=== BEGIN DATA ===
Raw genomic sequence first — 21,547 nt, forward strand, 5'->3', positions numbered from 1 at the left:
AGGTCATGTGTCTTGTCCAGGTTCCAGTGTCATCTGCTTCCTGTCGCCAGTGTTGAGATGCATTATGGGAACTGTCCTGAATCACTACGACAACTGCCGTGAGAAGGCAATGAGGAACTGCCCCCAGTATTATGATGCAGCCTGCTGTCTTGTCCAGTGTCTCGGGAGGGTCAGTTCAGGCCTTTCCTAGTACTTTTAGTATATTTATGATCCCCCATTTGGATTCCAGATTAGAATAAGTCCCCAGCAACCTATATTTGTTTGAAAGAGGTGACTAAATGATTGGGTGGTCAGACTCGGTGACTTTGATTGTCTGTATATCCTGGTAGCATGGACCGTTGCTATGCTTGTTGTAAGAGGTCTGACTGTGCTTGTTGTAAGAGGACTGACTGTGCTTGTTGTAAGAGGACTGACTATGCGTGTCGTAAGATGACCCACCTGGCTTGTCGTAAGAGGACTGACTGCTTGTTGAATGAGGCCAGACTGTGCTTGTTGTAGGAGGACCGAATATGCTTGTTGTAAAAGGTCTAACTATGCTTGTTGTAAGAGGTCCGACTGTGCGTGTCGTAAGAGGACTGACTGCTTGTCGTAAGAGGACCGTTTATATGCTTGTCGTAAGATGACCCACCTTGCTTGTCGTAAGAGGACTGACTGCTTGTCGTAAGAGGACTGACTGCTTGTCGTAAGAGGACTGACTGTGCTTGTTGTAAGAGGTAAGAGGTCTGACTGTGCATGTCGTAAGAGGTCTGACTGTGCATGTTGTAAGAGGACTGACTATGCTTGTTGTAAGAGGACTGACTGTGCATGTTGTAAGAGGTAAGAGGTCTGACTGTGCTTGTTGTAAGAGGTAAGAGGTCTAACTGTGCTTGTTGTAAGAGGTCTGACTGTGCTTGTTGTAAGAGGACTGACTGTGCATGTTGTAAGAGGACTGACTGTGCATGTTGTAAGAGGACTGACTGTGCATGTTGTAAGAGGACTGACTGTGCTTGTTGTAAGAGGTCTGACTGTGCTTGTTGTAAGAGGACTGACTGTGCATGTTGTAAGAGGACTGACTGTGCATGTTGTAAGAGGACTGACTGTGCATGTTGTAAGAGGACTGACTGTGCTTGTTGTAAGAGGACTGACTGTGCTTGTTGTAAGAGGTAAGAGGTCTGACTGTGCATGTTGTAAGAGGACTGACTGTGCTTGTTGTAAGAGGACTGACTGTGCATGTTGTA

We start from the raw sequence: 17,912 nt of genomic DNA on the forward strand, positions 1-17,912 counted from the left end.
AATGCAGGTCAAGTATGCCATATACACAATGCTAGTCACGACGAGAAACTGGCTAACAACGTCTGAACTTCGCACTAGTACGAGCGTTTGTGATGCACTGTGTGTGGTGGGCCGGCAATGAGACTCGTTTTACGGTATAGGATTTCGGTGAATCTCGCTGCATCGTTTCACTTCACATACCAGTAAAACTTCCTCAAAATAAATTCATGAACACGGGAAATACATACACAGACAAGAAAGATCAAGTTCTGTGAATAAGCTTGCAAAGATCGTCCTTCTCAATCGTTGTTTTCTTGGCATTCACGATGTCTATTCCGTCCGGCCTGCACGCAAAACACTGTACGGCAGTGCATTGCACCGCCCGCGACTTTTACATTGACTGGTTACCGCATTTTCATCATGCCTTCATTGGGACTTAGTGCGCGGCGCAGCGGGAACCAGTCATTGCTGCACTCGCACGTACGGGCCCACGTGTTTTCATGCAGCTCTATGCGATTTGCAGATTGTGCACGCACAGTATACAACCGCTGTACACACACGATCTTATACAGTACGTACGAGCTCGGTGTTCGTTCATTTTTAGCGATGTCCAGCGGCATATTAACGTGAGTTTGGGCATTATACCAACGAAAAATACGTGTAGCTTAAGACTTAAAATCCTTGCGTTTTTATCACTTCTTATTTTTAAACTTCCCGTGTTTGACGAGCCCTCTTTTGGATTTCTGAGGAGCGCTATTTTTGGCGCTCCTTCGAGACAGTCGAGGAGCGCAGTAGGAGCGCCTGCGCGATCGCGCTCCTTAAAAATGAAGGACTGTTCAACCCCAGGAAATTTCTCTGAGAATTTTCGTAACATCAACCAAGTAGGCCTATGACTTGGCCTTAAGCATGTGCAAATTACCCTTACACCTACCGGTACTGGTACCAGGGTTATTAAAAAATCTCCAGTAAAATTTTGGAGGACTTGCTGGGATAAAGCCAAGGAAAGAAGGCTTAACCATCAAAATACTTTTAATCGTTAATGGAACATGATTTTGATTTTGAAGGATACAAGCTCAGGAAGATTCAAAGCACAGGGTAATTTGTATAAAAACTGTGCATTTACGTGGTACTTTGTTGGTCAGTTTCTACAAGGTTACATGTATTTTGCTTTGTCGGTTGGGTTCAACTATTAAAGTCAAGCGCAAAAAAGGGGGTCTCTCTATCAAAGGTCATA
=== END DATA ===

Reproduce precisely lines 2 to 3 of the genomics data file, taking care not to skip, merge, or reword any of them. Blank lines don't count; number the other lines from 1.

AGGTCATGTGTCTTGTCCAGGTTCCAGTGTCATCTGCTTCCTGTCGCCAGTGTTGAGATGCATTATGGGAACTGTCCTGAATCACTACGACAACTGCCGTGAGAAGGCAATGAGGAACTGCCCCCAGTATTATGATGCAGCCTGCTGTCTTGTCCAGTGTCTCGGGAGGGTCAGTTCAGGCCTTTCCTAGTACTTTTAGTATATTTATGATCCCCCATTTGGATTCCAGATTAGAATAAGTCCCCAGCAACCTATATTTGTTTGAAAGAGGTGACTAAATGATTGGGTGGTCAGACTCGGTGACTTTGATTGTCTGTATATCCTGGTAGCATGGACCGTTGCTATGCTTGTTGTAAGAGGTCTGACTGTGCTTGTTGTAAGAGGACTGACTGTGCTTGTTGTAAGAGGACTGACTATGCGTGTCGTAAGATGACCCACCTGGCTTGTCGTAAGAGGACTGACTGCTTGTTGAATGAGGCCAGACTGTGCTTGTTGTAGGAGGACCGAATATGCTTGTTGTAAAAGGTCTAACTATGCTTGTTGTAAGAGGTCCGACTGTGCGTGTCGTAAGAGGACTGACTGCTTGTCGTAAGAGGACCGTTTATATGCTTGTCGTAAGATGACCCACCTTGCTTGTCGTAAGAGGACTGACTGCTTGTCGTAAGAGGACTGACTGCTTGTCGTAAGAGGACTGACTGTGCTTGTTGTAAGAGGTAAGAGGTCTGACTGTGCATGTCGTAAGAGGTCTGACTGTGCATGTTGTAAGAGGACTGACTATGCTTGTTGTAAGAGGACTGACTGTGCATGTTGTAAGAGGTAAGAGGTCTGACTGTGCTTGTTGTAAGAGGTAAGAGGTCTAACTGTGCTTGTTGTAAGAGGTCTGACTGTGCTTGTTGTAAGAGGACTGACTGTGCATGTTGTAAGAGGACTGACTGTGCATGTTGTAAGAGGACTGACTGTGCATGTTGTAAGAGGACTGACTGTGCTTGTTGTAAGAGGTCTGACTGTGCTTGTTGTAAGAGGACTGACTGTGCATGTTGTAAGAGGACTGACTGTGCATGTTGTAAGAGGACTGACTGTGCATGTTGTAAGAGGACTGACTGTGCTTGTTGTAAGAGGACTGACTGTGCTTGTTGTAAGAGGTAAGAGGTCTGACTGTGCATGTTGTAAGAGGACTGACTGTGCTTGTTGTAAGAGGACTGACTGTGCATGTTGTA

We start from the raw sequence: 17,912 nt of genomic DNA on the forward strand, positions 1-17,912 counted from the left end.